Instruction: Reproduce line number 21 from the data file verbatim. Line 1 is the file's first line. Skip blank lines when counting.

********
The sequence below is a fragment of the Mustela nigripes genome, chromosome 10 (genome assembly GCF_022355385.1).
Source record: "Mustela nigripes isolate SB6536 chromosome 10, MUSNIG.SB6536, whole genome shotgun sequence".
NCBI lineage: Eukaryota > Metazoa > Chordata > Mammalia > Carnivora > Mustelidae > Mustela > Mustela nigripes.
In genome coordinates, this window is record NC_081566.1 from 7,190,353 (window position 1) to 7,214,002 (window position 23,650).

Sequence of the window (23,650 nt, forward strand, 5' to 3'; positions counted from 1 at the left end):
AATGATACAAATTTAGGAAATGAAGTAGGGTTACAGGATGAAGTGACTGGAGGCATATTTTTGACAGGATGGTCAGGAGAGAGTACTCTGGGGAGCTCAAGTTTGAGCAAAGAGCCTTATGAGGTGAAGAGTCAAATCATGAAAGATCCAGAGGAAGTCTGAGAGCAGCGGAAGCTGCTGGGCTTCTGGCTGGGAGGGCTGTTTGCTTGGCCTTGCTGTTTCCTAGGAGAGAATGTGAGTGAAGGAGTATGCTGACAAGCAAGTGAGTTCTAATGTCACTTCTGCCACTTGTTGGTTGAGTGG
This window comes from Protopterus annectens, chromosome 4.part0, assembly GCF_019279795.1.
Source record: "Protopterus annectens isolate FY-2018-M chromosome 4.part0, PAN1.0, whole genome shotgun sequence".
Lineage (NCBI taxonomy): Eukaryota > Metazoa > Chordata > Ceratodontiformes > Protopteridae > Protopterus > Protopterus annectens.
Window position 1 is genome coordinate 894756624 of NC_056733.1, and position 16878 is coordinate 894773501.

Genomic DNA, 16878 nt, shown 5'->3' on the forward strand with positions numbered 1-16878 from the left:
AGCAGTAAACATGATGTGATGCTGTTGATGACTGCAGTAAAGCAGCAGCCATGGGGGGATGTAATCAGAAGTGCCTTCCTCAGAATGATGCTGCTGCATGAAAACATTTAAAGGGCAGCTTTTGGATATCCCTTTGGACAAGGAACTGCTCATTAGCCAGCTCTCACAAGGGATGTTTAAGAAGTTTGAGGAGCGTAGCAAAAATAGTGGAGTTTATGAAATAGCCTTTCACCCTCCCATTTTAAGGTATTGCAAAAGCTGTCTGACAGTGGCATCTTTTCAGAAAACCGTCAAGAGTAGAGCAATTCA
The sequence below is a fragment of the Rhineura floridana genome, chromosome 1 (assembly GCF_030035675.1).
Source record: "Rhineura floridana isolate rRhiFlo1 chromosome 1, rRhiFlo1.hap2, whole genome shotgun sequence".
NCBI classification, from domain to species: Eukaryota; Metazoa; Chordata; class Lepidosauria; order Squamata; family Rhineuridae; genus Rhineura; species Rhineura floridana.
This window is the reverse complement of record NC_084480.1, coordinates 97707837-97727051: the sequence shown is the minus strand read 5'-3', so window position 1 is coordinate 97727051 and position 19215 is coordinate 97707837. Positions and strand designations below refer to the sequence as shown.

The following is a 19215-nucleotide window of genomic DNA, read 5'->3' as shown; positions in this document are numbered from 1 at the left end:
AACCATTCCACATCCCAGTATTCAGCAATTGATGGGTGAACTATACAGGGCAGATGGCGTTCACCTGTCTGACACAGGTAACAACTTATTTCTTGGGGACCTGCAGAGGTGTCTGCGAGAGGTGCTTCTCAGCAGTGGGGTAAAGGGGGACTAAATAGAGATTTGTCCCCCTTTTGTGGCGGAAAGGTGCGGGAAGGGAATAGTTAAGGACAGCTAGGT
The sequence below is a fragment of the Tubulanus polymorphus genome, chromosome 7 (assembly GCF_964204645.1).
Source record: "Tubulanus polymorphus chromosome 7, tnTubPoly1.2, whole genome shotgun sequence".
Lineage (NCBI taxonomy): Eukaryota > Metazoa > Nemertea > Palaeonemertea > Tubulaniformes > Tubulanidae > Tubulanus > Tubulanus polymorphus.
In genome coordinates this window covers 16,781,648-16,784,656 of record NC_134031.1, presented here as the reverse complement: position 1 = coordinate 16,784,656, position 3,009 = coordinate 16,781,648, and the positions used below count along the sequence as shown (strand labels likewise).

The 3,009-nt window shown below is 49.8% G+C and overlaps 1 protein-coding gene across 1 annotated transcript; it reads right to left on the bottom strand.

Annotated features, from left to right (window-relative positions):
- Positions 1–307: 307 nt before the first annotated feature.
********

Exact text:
Lineage (NCBI taxonomy): Eukaryota > Metazoa > Nemertea > Palaeonemertea > Tubulaniformes > Tubulanidae > Tubulanus > Tubulanus polymorphus.